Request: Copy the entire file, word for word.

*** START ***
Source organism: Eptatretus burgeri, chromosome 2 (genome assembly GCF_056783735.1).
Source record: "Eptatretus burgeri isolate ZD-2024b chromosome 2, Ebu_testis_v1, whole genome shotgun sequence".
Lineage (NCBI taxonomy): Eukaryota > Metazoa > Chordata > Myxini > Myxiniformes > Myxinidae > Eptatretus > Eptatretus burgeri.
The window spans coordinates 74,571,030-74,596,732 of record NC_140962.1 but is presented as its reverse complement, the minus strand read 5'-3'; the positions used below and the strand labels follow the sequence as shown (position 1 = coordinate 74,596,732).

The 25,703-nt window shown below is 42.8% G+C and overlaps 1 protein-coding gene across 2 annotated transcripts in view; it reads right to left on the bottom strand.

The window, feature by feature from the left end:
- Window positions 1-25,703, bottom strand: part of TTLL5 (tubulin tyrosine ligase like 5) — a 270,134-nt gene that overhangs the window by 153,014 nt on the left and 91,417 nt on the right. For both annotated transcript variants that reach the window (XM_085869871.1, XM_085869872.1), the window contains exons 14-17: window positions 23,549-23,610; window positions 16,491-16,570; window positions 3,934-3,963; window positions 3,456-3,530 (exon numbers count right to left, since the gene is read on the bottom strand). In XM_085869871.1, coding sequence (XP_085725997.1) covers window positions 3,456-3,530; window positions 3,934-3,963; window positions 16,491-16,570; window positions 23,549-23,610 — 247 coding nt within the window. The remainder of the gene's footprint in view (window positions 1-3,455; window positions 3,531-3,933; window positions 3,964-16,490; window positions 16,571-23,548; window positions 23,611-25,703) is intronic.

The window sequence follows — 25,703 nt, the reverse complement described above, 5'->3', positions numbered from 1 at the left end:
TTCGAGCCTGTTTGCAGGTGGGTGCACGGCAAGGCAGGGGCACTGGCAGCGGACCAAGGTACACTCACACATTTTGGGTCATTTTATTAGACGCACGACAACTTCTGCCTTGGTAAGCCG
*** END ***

Source organism: Eptatretus burgeri, chromosome 2 (genome assembly GCF_056783735.1).
Source record: "Eptatretus burgeri isolate ZD-2024b chromosome 2, Ebu_testis_v1, whole genome shotgun sequence".
Lineage (NCBI taxonomy): Eukaryota > Metazoa > Chordata > Myxini > Myxiniformes > Myxinidae > Eptatretus > Eptatretus burgeri.
The window spans coordinates 74,571,030-74,596,732 of record NC_140962.1 but is presented as its reverse complement, the minus strand read 5'-3'; the positions used below and the strand labels follow the sequence as shown (position 1 = coordinate 74,596,732).

The 25,703-nt window shown below is 42.8% G+C and overlaps 1 protein-coding gene across 2 annotated transcripts in view; it reads right to left on the bottom strand.

The window, feature by feature from the left end:
- Window positions 1-25,703, bottom strand: part of TTLL5 (tubulin tyrosine ligase like 5) — a 270,134-nt gene that overhangs the window by 153,014 nt on the left and 91,417 nt on the right. For both annotated transcript variants that reach the window (XM_085869871.1, XM_085869872.1), the window contains exons 14-17: window positions 23,549-23,610; window positions 16,491-16,570; window positions 3,934-3,963; window positions 3,456-3,530 (exon numbers count right to left, since the gene is read on the bottom strand). In XM_085869871.1, coding sequence (XP_085725997.1) covers window positions 3,456-3,530; window positions 3,934-3,963; window positions 16,491-16,570; window positions 23,549-23,610 — 247 coding nt within the window. The remainder of the gene's footprint in view (window positions 1-3,455; window positions 3,531-3,933; window positions 3,964-16,490; window positions 16,571-23,548; window positions 23,611-25,703) is intronic.

The window sequence follows — 25,703 nt, the reverse complement described above, 5'->3', positions numbered from 1 at the left end:
TTCGAGCCTGTTTGCAGGTGGGTGCACGGCAAGGCAGGGGCACTGGCAGCGGACCAAGGTACACTCACACATTTTGGGTCATTTTATTAGACGCACGACAACTTCTGCCTTGGTAAGCCG